Let’s talk about Quick Writes.

Quick Writes are exactly as they sound: quick invitations to write. And while they might be quite simple in their explanation, they offer such versatility to engage teachers in learning.

I especially like to use Quick Writes at the start of a professional learning session with teachers. They immediately get teachers involved, offer a low risk way to make initial thinking visible and can spark rich conversations. I usually give teachers anywhere between 1 and 5 minutes (depending on the topic and energy level of the group) to quickly jot their thinking and quick-write their way to the end of the time slot or a predetermined number of ideas. 

Here are my top ten ways to launch a session with quick writing, in no particular order:

  1. Write lists in response to the session’s topic, such as: 5 things I know about word walls or 3 questions I have about close reading.
  2. Write in response to a prompt to spark creativity, such as: 10 things a magical teaching wand would grant me.
  3. Write in response to an image or video related to your topic. Have teachers list multiple ways they can use this information in their classrooms tomorrow.
  4. Write in response to an image popular in the world from the New York Times Year of Picture Prompts.
  5. Write to brainstorm solutions to challenges, like helping students gain access to books while learning from home. 
  6. Write to begin from a place of gratitude: 3 students I’m thankful for today, 3 colleagues I’m thankful for today or thankful moments I’d like to hang onto. 
  7. Write in response to a mentor text. My favorites? Read The Big Orange Splot and then have teachers write about their dreams or craft a life or classroom mantra. Or, read Textbook: Amy Krouse Rosenthal and mine the pages for quick writes that spark reflection on life and living.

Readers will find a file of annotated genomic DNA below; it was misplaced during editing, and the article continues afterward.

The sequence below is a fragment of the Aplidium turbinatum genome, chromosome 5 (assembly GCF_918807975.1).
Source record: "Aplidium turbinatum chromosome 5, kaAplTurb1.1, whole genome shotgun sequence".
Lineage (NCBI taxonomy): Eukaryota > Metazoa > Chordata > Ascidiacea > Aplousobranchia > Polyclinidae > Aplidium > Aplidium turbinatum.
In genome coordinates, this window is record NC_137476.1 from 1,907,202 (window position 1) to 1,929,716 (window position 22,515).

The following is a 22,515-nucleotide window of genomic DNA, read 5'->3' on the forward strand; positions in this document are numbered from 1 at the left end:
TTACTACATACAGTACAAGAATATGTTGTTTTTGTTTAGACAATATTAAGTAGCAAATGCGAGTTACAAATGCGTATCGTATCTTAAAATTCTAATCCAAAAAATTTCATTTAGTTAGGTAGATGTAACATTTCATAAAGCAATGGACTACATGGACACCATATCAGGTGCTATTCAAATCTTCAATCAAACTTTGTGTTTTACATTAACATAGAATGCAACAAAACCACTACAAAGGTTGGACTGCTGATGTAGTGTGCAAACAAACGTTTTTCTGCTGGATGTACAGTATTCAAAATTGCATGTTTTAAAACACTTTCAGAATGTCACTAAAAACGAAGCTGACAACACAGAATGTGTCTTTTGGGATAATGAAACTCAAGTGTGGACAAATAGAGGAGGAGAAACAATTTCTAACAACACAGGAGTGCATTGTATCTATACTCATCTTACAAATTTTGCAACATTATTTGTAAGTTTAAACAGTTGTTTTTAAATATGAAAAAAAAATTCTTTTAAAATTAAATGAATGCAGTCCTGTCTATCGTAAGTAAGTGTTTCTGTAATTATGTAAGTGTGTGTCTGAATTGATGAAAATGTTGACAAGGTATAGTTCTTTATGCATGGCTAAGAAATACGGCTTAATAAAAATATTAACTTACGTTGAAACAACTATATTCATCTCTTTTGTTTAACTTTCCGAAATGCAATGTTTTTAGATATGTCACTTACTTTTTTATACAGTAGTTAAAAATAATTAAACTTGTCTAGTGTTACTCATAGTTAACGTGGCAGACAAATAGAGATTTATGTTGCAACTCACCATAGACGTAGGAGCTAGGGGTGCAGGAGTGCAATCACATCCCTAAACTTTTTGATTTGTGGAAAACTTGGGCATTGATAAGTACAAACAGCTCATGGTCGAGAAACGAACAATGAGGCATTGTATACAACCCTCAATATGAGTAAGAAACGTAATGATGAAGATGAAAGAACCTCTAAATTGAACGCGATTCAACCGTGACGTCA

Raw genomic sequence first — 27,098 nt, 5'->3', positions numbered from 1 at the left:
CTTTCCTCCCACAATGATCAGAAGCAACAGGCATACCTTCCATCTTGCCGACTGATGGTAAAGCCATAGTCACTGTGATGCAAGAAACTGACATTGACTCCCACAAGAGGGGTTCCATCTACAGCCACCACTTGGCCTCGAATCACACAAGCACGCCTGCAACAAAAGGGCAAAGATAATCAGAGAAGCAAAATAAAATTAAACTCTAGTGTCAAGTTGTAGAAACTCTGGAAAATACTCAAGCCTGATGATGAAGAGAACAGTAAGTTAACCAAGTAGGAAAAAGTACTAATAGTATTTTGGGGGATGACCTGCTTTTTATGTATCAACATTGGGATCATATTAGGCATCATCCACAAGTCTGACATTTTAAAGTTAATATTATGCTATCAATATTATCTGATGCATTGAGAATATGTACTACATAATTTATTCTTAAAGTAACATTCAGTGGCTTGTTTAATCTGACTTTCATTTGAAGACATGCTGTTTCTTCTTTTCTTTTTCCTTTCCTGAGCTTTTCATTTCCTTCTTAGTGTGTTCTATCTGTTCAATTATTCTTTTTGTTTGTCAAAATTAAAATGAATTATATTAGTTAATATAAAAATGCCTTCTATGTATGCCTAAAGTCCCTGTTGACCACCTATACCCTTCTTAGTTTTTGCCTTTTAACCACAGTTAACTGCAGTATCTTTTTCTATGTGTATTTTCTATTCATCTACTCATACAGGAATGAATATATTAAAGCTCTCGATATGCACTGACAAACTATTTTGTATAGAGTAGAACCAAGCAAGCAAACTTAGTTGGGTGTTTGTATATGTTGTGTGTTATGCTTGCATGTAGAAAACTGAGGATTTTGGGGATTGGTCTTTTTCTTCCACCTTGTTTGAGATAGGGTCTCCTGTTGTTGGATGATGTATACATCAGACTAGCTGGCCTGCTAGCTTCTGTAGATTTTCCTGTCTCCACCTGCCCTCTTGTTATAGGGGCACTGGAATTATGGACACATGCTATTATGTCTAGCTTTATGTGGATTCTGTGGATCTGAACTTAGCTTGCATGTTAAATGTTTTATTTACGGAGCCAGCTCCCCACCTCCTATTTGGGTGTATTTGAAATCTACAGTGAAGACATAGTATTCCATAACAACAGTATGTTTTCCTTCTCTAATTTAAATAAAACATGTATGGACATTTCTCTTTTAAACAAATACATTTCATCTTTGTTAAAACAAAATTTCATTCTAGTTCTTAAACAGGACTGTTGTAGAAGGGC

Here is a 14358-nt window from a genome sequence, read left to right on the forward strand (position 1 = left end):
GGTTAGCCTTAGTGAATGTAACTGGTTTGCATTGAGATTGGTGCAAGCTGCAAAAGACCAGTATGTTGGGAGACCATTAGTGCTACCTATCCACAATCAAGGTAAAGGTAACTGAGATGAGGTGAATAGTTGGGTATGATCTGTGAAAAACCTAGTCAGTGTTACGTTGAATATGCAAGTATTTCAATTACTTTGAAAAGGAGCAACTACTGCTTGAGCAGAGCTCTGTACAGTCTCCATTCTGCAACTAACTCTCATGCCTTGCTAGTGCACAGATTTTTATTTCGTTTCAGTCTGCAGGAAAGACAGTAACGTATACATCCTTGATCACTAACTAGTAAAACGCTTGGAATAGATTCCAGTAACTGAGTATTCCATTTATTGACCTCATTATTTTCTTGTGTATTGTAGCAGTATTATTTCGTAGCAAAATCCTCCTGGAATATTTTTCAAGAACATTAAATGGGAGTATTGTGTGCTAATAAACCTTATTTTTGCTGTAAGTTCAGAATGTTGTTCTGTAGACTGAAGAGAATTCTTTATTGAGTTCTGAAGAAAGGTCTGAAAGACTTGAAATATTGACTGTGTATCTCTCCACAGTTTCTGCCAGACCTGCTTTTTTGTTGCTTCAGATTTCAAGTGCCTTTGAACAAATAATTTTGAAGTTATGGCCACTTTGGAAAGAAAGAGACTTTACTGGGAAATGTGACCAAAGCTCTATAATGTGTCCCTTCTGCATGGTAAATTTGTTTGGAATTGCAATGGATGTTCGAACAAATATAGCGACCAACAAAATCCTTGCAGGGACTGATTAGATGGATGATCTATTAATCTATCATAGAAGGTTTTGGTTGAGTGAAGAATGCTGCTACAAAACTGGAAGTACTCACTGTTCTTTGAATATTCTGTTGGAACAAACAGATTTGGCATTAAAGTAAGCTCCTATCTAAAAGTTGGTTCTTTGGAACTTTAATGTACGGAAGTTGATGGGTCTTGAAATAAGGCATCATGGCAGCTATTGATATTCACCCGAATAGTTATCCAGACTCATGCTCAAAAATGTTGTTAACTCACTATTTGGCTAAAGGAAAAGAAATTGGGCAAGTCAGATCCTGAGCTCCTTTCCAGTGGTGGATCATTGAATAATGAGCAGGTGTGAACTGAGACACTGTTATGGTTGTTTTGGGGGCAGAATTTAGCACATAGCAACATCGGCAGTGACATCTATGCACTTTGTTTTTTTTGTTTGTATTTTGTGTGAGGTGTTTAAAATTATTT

8. Write in response to a prompt. You’re sure to find one you love in these 50 Journaling Prompts for Teachers.
  9. Write using sparks we might give our own students. I love using sparks from Paula Borque’s Spark: Quite Writes to Kindle Hearts and Minds in Elementary Classrooms.
  10. Write for plain-old fun: favorite words and phrases, most interesting and elaborate words or words that should be added to the dictionary. 

Now, while I love to launch sessions with quick writes, they are perfect to spark reflection and conversation at any time: after a burst of content, before a break, after a break, as an exit ticket and more. And not only that, they help us cultivate our own writing lives so we can better share them with our students. 

How have you used Quick Writes in your coaching? Share your ideas below!

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